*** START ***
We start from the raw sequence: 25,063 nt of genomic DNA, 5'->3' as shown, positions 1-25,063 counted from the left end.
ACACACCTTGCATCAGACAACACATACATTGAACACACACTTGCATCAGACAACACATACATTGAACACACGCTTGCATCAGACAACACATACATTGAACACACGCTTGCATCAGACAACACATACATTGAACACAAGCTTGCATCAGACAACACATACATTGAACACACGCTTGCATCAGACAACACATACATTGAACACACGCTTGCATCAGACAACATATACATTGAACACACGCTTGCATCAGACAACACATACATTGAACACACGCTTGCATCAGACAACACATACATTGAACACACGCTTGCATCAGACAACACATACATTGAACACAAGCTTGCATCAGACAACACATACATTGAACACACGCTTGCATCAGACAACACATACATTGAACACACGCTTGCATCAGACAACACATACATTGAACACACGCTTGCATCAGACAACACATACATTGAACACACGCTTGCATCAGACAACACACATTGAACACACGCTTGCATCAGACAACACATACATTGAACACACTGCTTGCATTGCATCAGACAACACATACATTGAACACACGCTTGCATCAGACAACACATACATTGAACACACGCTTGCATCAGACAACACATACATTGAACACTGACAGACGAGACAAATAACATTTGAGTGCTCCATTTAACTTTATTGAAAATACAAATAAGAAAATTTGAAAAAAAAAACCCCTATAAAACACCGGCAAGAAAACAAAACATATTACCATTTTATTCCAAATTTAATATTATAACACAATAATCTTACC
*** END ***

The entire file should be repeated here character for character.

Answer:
We start from the raw sequence: 25,063 nt of genomic DNA, 5'->3' as shown, positions 1-25,063 counted from the left end.
ACACACCTTGCATCAGACAACACATACATTGAACACACACTTGCATCAGACAACACATACATTGAACACACGCTTGCATCAGACAACACATACATTGAACACACGCTTGCATCAGACAACACATACATTGAACACAAGCTTGCATCAGACAACACATACATTGAACACACGCTTGCATCAGACAACACATACATTGAACACACGCTTGCATCAGACAACATATACATTGAACACACGCTTGCATCAGACAACACATACATTGAACACACGCTTGCATCAGACAACACATACATTGAACACACGCTTGCATCAGACAACACATACATTGAACACAAGCTTGCATCAGACAACACATACATTGAACACACGCTTGCATCAGACAACACATACATTGAACACACGCTTGCATCAGACAACACATACATTGAACACACGCTTGCATCAGACAACACATACATTGAACACACGCTTGCATCAGACAACACACATTGAACACACGCTTGCATCAGACAACACATACATTGAACACACTGCTTGCATTGCATCAGACAACACATACATTGAACACACGCTTGCATCAGACAACACATACATTGAACACACGCTTGCATCAGACAACACATACATTGAACACTGACAGACGAGACAAATAACATTTGAGTGCTCCATTTAACTTTATTGAAAATACAAATAAGAAAATTTGAAAAAAAAAACCCCTATAAAACACCGGCAAGAAAACAAAACATATTACCATTTTATTCCAAATTTAATATTATAACACAATAATCTTACC